Trump’s legal troubles could give Adam Frisch a boost in his run against Lauren Boebert

The mountain is high. Democrats, with their serenity in redistricting, have made Colorado’s 3rd congressional district even less favorable for a Democrat to win in 2022. Adam Frisch is trailing in the polls and fundraising, but he may have a decent chance of defeating Republican Lauren Boebert.

Craig Silverman on August 9, 2022.

He is strong and calm, and he has intelligence. She is has a Twitter account dedicated to dividing people. When the votes are split between these two, this race could tighten.

Attention Fox News, talk radio and other podcasters: Adam Frisch wants to speak with you – even Steve Bannon. He’s a great guest. Frisch may even share some of your political views. Frisch says he will gladly debate Boebert anywhere and anytime.

Frisch will criticize Boebert for his pony escapades and extremism, but his main beef is that he says Boebert devotes little time to real work for his Colorado constituents.

The Frisch family lived in western Colorado longer than the Boeberts. Even though he is running as a Democrat, Frisch is really unaffiliated. He was an effective independent voice on the Aspen City Council until a limited term.

Growing up in Minnesota, Frisch benefited from parents who emphasized education. Frisch, a competitive skier, attended CU-Boulder (1986-90) where he studied economics and political science. He graduated from the Big Apple, first to the waiting tables and then to the ground floor of one of America’s first socially responsible investment funds. Soon he had a 100-story office in the World Trade Center, where he experienced terrorism first-hand.

Frisch’s employers generously paid him to travel the world. This is because he excelled at interacting with important people from all cultures. He also had the sense to appreciate and anticipate socio-economic developments.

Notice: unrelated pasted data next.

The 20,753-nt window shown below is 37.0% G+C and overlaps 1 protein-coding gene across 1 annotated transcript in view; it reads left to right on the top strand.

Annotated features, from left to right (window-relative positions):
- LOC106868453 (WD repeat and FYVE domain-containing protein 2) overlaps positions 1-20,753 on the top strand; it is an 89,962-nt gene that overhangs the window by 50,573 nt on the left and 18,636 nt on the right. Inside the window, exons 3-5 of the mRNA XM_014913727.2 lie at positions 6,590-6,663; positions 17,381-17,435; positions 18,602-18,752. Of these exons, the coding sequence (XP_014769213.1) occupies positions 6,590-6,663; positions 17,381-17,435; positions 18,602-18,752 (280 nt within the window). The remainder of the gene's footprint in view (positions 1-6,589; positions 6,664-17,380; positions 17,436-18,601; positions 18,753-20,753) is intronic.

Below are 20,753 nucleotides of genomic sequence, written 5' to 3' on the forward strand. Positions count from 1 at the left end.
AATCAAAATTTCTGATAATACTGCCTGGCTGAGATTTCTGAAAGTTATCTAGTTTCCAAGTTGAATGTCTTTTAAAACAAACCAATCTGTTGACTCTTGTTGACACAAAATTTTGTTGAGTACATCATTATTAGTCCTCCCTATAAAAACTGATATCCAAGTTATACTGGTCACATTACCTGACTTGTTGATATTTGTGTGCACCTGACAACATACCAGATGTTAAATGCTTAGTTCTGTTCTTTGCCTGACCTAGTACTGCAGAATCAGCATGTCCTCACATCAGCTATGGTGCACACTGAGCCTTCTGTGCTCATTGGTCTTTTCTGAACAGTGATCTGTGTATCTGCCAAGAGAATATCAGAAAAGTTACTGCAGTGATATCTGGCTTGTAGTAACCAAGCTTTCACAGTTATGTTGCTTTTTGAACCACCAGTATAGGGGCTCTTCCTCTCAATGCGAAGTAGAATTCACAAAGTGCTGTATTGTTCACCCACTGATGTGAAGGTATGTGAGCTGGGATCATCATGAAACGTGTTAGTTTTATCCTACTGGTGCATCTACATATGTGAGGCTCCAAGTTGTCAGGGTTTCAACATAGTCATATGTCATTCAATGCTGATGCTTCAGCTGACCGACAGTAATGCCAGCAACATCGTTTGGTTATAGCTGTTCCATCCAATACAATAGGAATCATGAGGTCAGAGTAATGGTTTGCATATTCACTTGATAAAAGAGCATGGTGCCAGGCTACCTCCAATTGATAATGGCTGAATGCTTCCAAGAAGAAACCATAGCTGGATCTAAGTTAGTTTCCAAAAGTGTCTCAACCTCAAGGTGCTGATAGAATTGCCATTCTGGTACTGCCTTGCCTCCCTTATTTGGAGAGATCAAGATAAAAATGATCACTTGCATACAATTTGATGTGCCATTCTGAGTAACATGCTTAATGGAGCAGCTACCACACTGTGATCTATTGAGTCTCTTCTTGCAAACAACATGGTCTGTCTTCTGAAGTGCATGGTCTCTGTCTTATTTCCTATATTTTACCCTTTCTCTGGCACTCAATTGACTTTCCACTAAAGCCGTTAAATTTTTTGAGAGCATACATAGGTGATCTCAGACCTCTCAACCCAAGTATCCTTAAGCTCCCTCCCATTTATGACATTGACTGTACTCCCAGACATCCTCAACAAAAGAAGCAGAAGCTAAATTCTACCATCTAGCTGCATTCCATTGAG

“I get along well with people,” Frisch told me on my podcast. “I accept people with whom I don’t always agree, whether in matters of religion, politics or culture.” Frisch hit hard (Aspen-wealth) in international finance. He’s had many small businesses since moving to Colorado decades ago.

Frisch said he thinks the 2008-09 financial crisis hit rural America the hardest and fueled understandable resentments when no one was held accountable. The two political parties seemed to be complicit. Donald Trump took the opportunity. And resentments.

Frisch said he further believes that the Democrats’ monopoly on big cities and the Republicans’ dominance in rural areas are unhealthy. Like any monopoly in any market, quality suffers without real competition.

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Describing himself as fiscally conservative, moderate, pragmatic and business-friendly, Frisch said he wanted there to be a “Get Stuff Done” party. He said he only became a Democrat to challenge Boebert. Frisch will join the Congressional Problem Solvers Conference once elected.

“Marjorie Taylor Greene and Lauren Boebert are the leaders of the anger industry,” Frisch told me. “It’s screaming and shouting and generating money at the national level; spending as many hours as possible on the cable news networks, shelling out the base, spending all your time tweeting and trying to figure out how to make money and gain exposure. Meanwhile, Lauren Boebert continues to vote against the economic interests of her constituency.

Colorado Republicans, especially political leaders, are invited by Frisch to a business luncheon. They will discuss the importance of Colorado’s oil, gas and green energy industries. Protecting Colorado’s water and improving jobs in Colorado will also be on the meeting’s agenda.

As for Boebert, Frisch states the obvious. “She’s a fringe person. I’m not even talking about the linear thing of being really conservative or really liberal. She’s just on a different quadrant of extremist. I just don’t believe that’s where the people of Western Slope Colorado.

Despite my all-day podcast fishing pass, Frisch turned down tasty bait when asked about Boebert’s history with mileage fraud, restaurant poisonings, and various salacious controversies. He avoided attempts to discuss recent reports from Silt involving Lauren’s husband and son. In other words, he took the high road.

Away from Colorado, another controversy could come into play in the November election. Ongoing investigations by the Justice Department and the House Jan. 6 committee could expose Trump to new legal risks. Since I expected the FBI’s search at Mar-a-Lago to be based on new insider information and to yield a lot of smoldering documents, the Trump Train derailment is underway.

New candidates like Frisch, who maintains he is within striking distance of Boebert, stand ready to replace politicians at the front with the defeated and disgraced former president.

Craig Silverman is a former assistant deputy minister from Denver. Craig is a general columnist for The Colorado Sun and an active trial attorney in Colorado with Craig Silverman Law, LLC. He also hosts The Craig Silverman Show podcast.

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